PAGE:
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Robin Dunaetz, Ashley Costa, founders of book club for social change, named second nominees for Valley of Flowers Peace Prize
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Robin Dunaetz, Ashley Costa, founders of book club for social change, named second nominees for Valley of Flowers Peace Prize

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102020 Valley of the Flowers Peace Prize 2

Ashley Costa, left, and Robin Dunaetz, right, and another member of their recently launched business book club hold a virtual meeting to discuss the featured book "How to be an Antiracist," written by Ibram Kendi.

Friends and local residents Robin Dunaetz and Ashley Costa, who in the wake of George Floyd‘s death launched a business book group established on the foundation of enacting social change, have been announced as the second nominee for the 11th annual Valley of the Flowers Peace Prize.

Upon witnessing the televised killing of Floyd in late May by Minneapolis Police Officer Derek Chauvin, who kneeled on Floyd's neck for 8 minutes and 46 seconds, Dunaetz and Costa recalled feeling shocked and concerned about the issues of fair policing and social justice.

"I was naïve in my whiteness,“ said Dunaetz. "I thought all [of] that had been resolved years ago, but I did not know what to do. We agreed if we thought of something, we‘d get in touch.“ 

Costa, a former City Council member, said she found a number of online resources that provided lists of ways white people can get informed and take steps for change.

"I’ve attempted to achieve items on those lists, such as purchasing books for my white nieces and nephew that have [Black, Indigenous and people of color] as the protagonists and are written by Black authors," she said, adding that attending the vigil and protest held in Lompoc to honor Floyd, and continually engaging in important conversations with community members, are some ways she's taken action.

But it was when Dunaetz listened to a podcast by Brené Brown — a researcher and author known for her lectures on vulnerability, courage, shame and empathy — interviewing author Ibram Kendi about the same issues currently at play, she was prompted to branch out.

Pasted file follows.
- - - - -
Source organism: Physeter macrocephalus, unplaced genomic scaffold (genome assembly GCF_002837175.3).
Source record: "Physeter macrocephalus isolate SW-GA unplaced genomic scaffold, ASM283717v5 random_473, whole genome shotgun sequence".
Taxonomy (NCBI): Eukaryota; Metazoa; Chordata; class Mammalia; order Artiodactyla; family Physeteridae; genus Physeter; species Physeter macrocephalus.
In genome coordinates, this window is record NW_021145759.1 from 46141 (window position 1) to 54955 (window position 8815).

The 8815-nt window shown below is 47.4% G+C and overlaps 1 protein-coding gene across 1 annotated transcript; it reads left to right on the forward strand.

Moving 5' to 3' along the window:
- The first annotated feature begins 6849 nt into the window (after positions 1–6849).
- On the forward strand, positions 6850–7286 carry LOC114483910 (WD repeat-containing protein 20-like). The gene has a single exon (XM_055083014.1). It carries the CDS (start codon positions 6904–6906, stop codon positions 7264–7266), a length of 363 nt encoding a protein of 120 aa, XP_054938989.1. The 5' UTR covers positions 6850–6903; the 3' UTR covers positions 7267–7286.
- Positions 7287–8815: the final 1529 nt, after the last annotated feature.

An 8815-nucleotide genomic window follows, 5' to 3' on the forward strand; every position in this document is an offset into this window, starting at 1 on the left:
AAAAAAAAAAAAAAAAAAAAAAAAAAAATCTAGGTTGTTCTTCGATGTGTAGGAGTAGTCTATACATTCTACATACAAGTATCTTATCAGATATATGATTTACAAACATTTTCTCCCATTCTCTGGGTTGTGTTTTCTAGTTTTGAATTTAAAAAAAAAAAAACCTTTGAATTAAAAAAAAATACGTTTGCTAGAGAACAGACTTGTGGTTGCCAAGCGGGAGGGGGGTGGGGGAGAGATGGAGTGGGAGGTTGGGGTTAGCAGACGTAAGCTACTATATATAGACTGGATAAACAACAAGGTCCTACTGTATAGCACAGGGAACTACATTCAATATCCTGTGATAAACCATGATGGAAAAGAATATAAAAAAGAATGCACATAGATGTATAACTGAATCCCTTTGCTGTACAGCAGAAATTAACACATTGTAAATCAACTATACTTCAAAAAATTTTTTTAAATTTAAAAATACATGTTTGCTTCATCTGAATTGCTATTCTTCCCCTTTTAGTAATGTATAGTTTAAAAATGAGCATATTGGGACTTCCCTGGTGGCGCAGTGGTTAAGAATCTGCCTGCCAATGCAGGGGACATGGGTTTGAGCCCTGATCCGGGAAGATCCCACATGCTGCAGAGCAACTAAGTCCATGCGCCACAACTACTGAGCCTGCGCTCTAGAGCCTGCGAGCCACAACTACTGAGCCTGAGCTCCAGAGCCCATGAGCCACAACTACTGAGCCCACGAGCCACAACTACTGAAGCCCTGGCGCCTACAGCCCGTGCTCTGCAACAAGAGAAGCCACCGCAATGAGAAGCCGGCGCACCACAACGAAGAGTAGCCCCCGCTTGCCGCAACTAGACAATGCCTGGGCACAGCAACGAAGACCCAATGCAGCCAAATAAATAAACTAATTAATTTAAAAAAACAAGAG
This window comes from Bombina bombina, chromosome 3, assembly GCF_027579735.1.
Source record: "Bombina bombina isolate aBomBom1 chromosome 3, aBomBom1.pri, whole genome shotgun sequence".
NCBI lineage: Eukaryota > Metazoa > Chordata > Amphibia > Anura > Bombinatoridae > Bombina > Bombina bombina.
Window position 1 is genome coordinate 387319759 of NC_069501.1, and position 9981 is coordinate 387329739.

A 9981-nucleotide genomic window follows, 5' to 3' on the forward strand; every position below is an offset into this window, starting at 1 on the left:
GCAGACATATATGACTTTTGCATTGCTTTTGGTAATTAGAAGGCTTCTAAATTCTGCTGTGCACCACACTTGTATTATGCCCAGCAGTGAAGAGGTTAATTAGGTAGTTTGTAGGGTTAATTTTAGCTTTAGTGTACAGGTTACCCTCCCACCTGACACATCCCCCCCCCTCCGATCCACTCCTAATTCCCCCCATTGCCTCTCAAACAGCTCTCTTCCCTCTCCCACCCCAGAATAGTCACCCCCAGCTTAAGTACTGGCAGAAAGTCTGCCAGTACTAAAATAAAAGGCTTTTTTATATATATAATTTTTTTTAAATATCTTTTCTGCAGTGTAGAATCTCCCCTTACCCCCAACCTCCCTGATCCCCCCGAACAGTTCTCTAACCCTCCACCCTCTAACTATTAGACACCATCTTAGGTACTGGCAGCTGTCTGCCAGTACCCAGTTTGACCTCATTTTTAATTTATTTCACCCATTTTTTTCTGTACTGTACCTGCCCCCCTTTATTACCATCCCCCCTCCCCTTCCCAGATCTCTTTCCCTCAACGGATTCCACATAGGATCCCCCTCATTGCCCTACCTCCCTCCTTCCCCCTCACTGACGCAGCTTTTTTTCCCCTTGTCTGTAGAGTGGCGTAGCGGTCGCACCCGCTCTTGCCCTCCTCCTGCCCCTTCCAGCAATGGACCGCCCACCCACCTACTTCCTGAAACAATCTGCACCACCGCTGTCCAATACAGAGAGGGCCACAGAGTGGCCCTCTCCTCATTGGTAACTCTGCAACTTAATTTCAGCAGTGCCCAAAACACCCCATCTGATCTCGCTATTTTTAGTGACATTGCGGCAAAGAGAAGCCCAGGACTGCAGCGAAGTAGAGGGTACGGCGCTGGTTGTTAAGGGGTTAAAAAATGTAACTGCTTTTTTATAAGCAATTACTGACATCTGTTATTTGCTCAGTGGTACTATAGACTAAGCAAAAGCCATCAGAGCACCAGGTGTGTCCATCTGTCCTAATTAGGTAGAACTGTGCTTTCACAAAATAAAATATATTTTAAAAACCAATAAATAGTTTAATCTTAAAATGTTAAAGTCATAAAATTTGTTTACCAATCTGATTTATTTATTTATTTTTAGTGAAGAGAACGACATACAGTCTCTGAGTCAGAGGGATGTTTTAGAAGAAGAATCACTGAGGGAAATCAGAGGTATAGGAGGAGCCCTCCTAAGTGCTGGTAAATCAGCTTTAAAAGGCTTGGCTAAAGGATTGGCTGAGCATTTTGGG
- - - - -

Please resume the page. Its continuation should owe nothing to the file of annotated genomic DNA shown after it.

She made a call to her sister at the University of Tennessee.

"One place to start is this book,“ Dunaetz remembered her sister saying.

It turned out that Kendi's book, "How to be an Antiracist," had been recommended to the entire faculty at her sister's university, said Dunaetz, which then sparked the idea to begin a local book group.

By September, Costa and Dunaetz were able to gather six friends who all agreed to read the book and begin the conversation, guided by a supplemental study workbook.

"This book club is another strategy that allows me to continue this important work and, hopefully, help make a small positive change in the fabric of our community,“ Costa said.

To nominate someone for the Valley of the Flowers Peace Prize, call 805-733-3333, or mail to 1536 W. Cherry Ave., Lompoc, CA, 93436.

The annual Peace Prize ceremony is scheduled for Jan. 31, 2021, at the Valley of the Flowers United Church of Christ, 3346 Constellation Road, Vandenberg Village.

The first 2020 nominee is the singing Simmons Sisters.

The City of Lompoc announced on Saturday that outdoor playground use is now permitted by the issuance of an Oct. 2 Santa Barbara County Health Officer order, and that once COVID-19 informational signage is posted and fencing is removed, playgrounds are set to reopen as late at Friday.

Lisa André covers local news and lifestyles for Santa Ynez Valley News. 


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The five leaders named, Anthony Vickery, 21, Kongie Richardson, Keith Joseph, 24, Raelyn Person, 23, and Jason Bryson, were responsible for organizing one of Lompoc's largest demonstrations for social justice following the killing of George Floyd, an unarmed Black man who died after a Caucasian police officer in Minneapolis knelt on his neck for more than eight minutes on Memorial Day.

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